Falwell, Jr.’s college has been helped out in the past by big gifts (e.g., self-proclaimed messiah Sun Myung Moon) so perhaps he is influenced by the big donors. However, as a group, the poor do give and they give a lot. He is wrong and shouldn’t spread this misinformation. If I were a low income donor to Liberty University, I would have to rethink my contribution.

 

Tony Perkins: Christianity is Great Except When It Isn't

The title of this post summarizes what I get out of this Tony Perkins interview with Politico. Tony Perkins is the head of the Family Research Trump court evangelical picCouncil which claims to promote family values. Because FRC has historically called for politicians to exemplify family values, Perkins gets a lot of questions about his support for Trump.  This exchange between Perkins and reporter Edward-Isaac Dovere  is especially revealing:

Evangelical Christians, says Perkins, “were tired of being kicked around by Barack Obama and his leftists. And I think they are finally glad that there’s somebody on the playground that is willing to punch the bully.”
What happened to turning the other cheek? I ask.
“You know, you only have two cheeks,” Perkins says. “Look, Christianity is not all about being a welcome mat which people can just stomp their feet on.”

Shorter Perkins: when Christian teachings don’t get you want you want, then try something else. As I understand Perkins here, there is a limit to Christianity. You can follow it so far, but when it doesn’t work to get power in the situation, you resort to whatever tactics might be necessary. Otherwise, the unthinkable might happen: Christians might lose political power.

Christianity? What Christianity?

To me, this is another example of an evangelical leader changing Christianity to fit the requirements of being a Trump follower. Today, it is Perkins; often it is Franklin Graham, most days it is Jerry Falwell, everyone’s favorite fallen angel. After Trump’s indecorous reflections on third world nations earlier this month, Jerry Falwell went out with an defense – Trump was being presidentially authentic.  Columnist Jonah Goldberg was having none of that.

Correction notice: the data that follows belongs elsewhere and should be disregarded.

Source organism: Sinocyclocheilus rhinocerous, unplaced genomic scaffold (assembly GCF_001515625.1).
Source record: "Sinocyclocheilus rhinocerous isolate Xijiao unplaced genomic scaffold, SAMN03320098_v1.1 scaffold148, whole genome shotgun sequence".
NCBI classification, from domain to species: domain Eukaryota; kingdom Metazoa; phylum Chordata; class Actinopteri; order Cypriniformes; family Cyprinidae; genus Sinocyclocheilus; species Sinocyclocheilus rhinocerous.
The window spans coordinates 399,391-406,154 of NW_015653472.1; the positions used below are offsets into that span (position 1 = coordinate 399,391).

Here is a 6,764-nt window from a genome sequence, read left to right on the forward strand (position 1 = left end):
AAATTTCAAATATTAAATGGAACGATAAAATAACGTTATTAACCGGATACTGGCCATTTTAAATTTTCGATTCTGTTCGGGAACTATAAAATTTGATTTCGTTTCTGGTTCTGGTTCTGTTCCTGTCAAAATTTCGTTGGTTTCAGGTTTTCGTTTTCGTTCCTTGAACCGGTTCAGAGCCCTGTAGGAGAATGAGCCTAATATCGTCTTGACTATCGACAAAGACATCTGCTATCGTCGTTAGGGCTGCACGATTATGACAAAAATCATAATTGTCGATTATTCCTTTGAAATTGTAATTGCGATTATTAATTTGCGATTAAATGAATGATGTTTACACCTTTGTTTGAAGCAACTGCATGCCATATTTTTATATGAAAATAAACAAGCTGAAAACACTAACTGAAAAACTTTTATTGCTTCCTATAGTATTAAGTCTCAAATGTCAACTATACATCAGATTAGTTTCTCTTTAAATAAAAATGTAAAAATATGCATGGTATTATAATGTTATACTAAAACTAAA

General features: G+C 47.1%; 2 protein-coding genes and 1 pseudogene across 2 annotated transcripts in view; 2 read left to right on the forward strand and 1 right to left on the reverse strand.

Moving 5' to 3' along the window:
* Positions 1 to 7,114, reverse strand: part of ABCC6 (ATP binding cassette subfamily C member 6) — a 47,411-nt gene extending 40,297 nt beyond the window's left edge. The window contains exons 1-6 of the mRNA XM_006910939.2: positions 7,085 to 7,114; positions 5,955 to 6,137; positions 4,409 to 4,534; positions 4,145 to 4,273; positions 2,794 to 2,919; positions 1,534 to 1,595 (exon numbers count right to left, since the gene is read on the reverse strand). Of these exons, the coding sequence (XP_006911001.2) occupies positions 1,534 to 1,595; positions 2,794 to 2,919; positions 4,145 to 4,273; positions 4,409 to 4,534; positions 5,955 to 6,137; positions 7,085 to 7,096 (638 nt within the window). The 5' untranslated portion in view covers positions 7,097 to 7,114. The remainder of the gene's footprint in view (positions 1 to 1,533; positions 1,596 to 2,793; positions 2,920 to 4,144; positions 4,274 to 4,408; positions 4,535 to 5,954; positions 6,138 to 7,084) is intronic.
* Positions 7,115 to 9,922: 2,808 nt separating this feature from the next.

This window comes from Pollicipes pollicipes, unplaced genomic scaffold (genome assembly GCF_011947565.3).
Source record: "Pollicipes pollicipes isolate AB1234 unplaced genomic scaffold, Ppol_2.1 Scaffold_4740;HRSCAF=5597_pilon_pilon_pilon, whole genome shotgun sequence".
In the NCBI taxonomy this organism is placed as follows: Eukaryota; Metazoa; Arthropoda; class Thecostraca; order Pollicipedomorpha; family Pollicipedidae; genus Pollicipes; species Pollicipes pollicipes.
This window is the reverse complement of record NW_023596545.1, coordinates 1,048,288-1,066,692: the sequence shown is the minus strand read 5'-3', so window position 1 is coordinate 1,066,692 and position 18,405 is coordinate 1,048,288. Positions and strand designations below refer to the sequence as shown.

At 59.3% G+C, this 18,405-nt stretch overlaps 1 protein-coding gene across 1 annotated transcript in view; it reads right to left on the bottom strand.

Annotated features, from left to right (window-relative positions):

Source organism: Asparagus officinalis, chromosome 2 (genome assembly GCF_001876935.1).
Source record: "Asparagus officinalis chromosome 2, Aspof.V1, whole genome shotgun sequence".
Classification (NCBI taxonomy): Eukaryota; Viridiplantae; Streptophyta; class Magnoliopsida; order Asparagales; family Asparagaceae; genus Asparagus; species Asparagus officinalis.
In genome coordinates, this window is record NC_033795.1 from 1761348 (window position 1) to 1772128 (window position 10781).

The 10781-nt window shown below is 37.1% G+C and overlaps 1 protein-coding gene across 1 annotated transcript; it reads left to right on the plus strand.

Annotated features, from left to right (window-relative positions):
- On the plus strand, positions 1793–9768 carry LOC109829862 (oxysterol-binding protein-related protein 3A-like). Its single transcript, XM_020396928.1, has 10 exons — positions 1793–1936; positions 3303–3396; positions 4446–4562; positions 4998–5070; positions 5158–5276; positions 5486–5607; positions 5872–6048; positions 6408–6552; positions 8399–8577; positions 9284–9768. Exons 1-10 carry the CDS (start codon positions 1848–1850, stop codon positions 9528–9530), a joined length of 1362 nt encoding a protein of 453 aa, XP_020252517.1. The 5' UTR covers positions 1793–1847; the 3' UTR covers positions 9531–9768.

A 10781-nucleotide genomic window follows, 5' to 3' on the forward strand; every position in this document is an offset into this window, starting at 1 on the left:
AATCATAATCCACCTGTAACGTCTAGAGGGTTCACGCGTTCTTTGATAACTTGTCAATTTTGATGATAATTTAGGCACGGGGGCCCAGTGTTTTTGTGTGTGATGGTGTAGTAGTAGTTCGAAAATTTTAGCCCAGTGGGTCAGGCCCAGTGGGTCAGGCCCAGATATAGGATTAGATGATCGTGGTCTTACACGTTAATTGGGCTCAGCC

Falwell, in a riot of sycophantic sophistry, not only wants to argue that whatever a president does is presidential but also seeks to elevate the idea that authenticity is its own reward. This is contrary to vast swathes of conservative and Christian thought. A person can be authentically evil, crude, bigoted, or asinine. That is not a defense of any of those things. I’m no expert, but my understanding of Christianity is that behavior is supposed to be informed by more than one’s “authentic” feelings and instincts. Satan is nothing if not authentic.

We live in a time when some of our Christian leaders model how Christian leaders act when they believe Christianity has failed as a practical matter. “You know, you only have two cheeks,” Perkins said. Once you’ve turned both of them, it must be time to move on to some other approach.
And nearly every day, we see evidence that they have moved on.

Politico: It's Good to Be a Falwell at Liberty University

Building where Trey Falwell's hostel is located. Courtesy of Brandon Ambrosino
Building where Trey Falwell’s hostel is located. Courtesy of Brandon Ambrosino

It is good to be a Falwell at Liberty University. At least, that’s the impression I got from reading today’s Politico article by Brandon Ambrosino about dealings at the largest Christian college in the U.S. According to Ambrosino, the son of LU’s president got a nice deal on his home and the elder Falwell gave the younger Falwell $4.65-million to buy a very shady hostel in Miami Beach.
It has long been known that Jerry Falwell, Jr. has a different set of standards than his faculty and board members. But the South Beach hostel where sins at LU are advertised attractions was not well known. According to the article, an LLC controlled by Trey Falwell (Jerry Jr’s son) purchased the hostel while renting a house on Liberty property. Later the property was sold to Falwell by the school. Although no one expects Trump’s IRS to go after LU, the transaction was not disclosed on IRS documents as required by law.
The article is chock full of revelations and if you are interested in LU, Christians and wealth or Trump’s court evangelicals, this would be an interesting read.